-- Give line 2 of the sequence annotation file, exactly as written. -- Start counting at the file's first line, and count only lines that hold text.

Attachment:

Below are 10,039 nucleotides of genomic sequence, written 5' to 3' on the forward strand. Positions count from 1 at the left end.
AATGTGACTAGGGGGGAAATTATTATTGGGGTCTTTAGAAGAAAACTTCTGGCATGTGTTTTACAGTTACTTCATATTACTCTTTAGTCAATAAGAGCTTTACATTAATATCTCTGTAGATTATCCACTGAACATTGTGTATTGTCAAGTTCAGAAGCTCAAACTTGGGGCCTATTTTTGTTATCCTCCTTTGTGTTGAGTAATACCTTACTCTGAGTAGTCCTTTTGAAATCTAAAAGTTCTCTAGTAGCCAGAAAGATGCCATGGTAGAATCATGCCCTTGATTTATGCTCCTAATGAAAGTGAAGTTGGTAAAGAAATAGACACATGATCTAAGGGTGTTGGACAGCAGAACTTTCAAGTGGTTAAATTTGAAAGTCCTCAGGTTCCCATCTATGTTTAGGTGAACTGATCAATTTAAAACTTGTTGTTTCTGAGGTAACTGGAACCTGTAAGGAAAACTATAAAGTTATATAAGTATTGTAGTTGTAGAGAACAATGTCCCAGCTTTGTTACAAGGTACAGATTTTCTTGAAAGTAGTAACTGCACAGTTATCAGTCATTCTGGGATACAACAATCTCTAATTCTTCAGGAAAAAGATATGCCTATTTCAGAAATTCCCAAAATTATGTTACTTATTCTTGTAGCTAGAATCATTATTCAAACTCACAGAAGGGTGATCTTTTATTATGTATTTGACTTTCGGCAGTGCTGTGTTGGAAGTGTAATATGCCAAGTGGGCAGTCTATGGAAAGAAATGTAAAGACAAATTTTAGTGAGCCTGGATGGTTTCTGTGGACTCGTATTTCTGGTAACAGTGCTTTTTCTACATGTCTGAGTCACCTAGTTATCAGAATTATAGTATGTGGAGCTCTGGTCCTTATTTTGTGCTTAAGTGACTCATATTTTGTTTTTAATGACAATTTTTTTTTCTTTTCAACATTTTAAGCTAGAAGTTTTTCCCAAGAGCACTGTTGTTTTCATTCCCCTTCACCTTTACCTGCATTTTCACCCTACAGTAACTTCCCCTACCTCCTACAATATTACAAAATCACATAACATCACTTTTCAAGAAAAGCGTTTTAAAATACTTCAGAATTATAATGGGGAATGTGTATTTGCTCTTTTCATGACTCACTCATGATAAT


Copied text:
AATGTGACTAGGGGGGAAATTATTATTGGGGTCTTTAGAAGAAAACTTCTGGCATGTGTTTTACAGTTACTTCATATTACTCTTTAGTCAATAAGAGCTTTACATTAATATCTCTGTAGATTATCCACTGAACATTGTGTATTGTCAAGTTCAGAAGCTCAAACTTGGGGCCTATTTTTGTTATCCTCCTTTGTGTTGAGTAATACCTTACTCTGAGTAGTCCTTTTGAAATCTAAAAGTTCTCTAGTAGCCAGAAAGATGCCATGGTAGAATCATGCCCTTGATTTATGCTCCTAATGAAAGTGAAGTTGGTAAAGAAATAGACACATGATCTAAGGGTGTTGGACAGCAGAACTTTCAAGTGGTTAAATTTGAAAGTCCTCAGGTTCCCATCTATGTTTAGGTGAACTGATCAATTTAAAACTTGTTGTTTCTGAGGTAACTGGAACCTGTAAGGAAAACTATAAAGTTATATAAGTATTGTAGTTGTAGAGAACAATGTCCCAGCTTTGTTACAAGGTACAGATTTTCTTGAAAGTAGTAACTGCACAGTTATCAGTCATTCTGGGATACAACAATCTCTAATTCTTCAGGAAAAAGATATGCCTATTTCAGAAATTCCCAAAATTATGTTACTTATTCTTGTAGCTAGAATCATTATTCAAACTCACAGAAGGGTGATCTTTTATTATGTATTTGACTTTCGGCAGTGCTGTGTTGGAAGTGTAATATGCCAAGTGGGCAGTCTATGGAAAGAAATGTAAAGACAAATTTTAGTGAGCCTGGATGGTTTCTGTGGACTCGTATTTCTGGTAACAGTGCTTTTTCTACATGTCTGAGTCACCTAGTTATCAGAATTATAGTATGTGGAGCTCTGGTCCTTATTTTGTGCTTAAGTGACTCATATTTTGTTTTTAATGACAATTTTTTTTTCTTTTCAACATTTTAAGCTAGAAGTTTTTCCCAAGAGCACTGTTGTTTTCATTCCCCTTCACCTTTACCTGCATTTTCACCCTACAGTAACTTCCCCTACCTCCTACAATATTACAAAATCACATAACATCACTTTTCAAGAAAAGCGTTTTAAAATACTTCAGAATTATAATGGGGAATGTGTATTTGCTCTTTTCATGACTCACTCATGATAAT